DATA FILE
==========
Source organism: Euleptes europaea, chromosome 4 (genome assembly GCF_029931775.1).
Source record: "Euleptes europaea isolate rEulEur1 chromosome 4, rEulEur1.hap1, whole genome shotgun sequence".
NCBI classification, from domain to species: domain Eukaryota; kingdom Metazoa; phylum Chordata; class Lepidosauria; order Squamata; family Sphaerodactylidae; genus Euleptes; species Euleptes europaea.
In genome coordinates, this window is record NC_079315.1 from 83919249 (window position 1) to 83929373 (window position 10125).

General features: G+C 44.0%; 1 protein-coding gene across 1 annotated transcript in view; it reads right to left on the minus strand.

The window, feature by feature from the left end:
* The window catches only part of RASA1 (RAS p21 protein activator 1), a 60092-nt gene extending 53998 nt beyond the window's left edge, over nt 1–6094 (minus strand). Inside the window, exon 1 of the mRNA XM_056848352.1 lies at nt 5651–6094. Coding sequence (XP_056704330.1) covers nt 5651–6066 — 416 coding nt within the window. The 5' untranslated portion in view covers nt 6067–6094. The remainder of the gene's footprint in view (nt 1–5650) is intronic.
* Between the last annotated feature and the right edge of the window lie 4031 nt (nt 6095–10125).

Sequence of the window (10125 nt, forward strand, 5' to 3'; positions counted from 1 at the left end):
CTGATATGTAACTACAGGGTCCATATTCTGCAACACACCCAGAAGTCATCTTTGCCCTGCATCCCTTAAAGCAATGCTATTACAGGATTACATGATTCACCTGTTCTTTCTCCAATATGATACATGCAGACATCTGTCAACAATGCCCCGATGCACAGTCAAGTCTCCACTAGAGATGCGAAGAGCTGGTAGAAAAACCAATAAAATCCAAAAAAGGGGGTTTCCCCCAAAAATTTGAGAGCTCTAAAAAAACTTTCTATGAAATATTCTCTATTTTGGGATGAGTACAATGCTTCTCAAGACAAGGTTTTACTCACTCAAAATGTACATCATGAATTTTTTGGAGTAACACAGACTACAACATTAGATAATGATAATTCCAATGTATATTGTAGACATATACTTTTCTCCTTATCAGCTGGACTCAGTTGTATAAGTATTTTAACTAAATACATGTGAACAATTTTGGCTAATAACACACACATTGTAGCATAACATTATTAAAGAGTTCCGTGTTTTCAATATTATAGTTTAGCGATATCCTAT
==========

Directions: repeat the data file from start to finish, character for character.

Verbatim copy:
Source organism: Euleptes europaea, chromosome 4 (genome assembly GCF_029931775.1).
Source record: "Euleptes europaea isolate rEulEur1 chromosome 4, rEulEur1.hap1, whole genome shotgun sequence".
NCBI classification, from domain to species: domain Eukaryota; kingdom Metazoa; phylum Chordata; class Lepidosauria; order Squamata; family Sphaerodactylidae; genus Euleptes; species Euleptes europaea.
In genome coordinates, this window is record NC_079315.1 from 83919249 (window position 1) to 83929373 (window position 10125).

General features: G+C 44.0%; 1 protein-coding gene across 1 annotated transcript in view; it reads right to left on the minus strand.

The window, feature by feature from the left end:
* The window catches only part of RASA1 (RAS p21 protein activator 1), a 60092-nt gene extending 53998 nt beyond the window's left edge, over nt 1–6094 (minus strand). Inside the window, exon 1 of the mRNA XM_056848352.1 lies at nt 5651–6094. Coding sequence (XP_056704330.1) covers nt 5651–6066 — 416 coding nt within the window. The 5' untranslated portion in view covers nt 6067–6094. The remainder of the gene's footprint in view (nt 1–5650) is intronic.
* Between the last annotated feature and the right edge of the window lie 4031 nt (nt 6095–10125).

Sequence of the window (10125 nt, forward strand, 5' to 3'; positions counted from 1 at the left end):
CTGATATGTAACTACAGGGTCCATATTCTGCAACACACCCAGAAGTCATCTTTGCCCTGCATCCCTTAAAGCAATGCTATTACAGGATTACATGATTCACCTGTTCTTTCTCCAATATGATACATGCAGACATCTGTCAACAATGCCCCGATGCACAGTCAAGTCTCCACTAGAGATGCGAAGAGCTGGTAGAAAAACCAATAAAATCCAAAAAAGGGGGTTTCCCCCAAAAATTTGAGAGCTCTAAAAAAACTTTCTATGAAATATTCTCTATTTTGGGATGAGTACAATGCTTCTCAAGACAAGGTTTTACTCACTCAAAATGTACATCATGAATTTTTTGGAGTAACACAGACTACAACATTAGATAATGATAATTCCAATGTATATTGTAGACATATACTTTTCTCCTTATCAGCTGGACTCAGTTGTATAAGTATTTTAACTAAATACATGTGAACAATTTTGGCTAATAACACACACATTGTAGCATAACATTATTAAAGAGTTCCGTGTTTTCAATATTATAGTTTAGCGATATCCTAT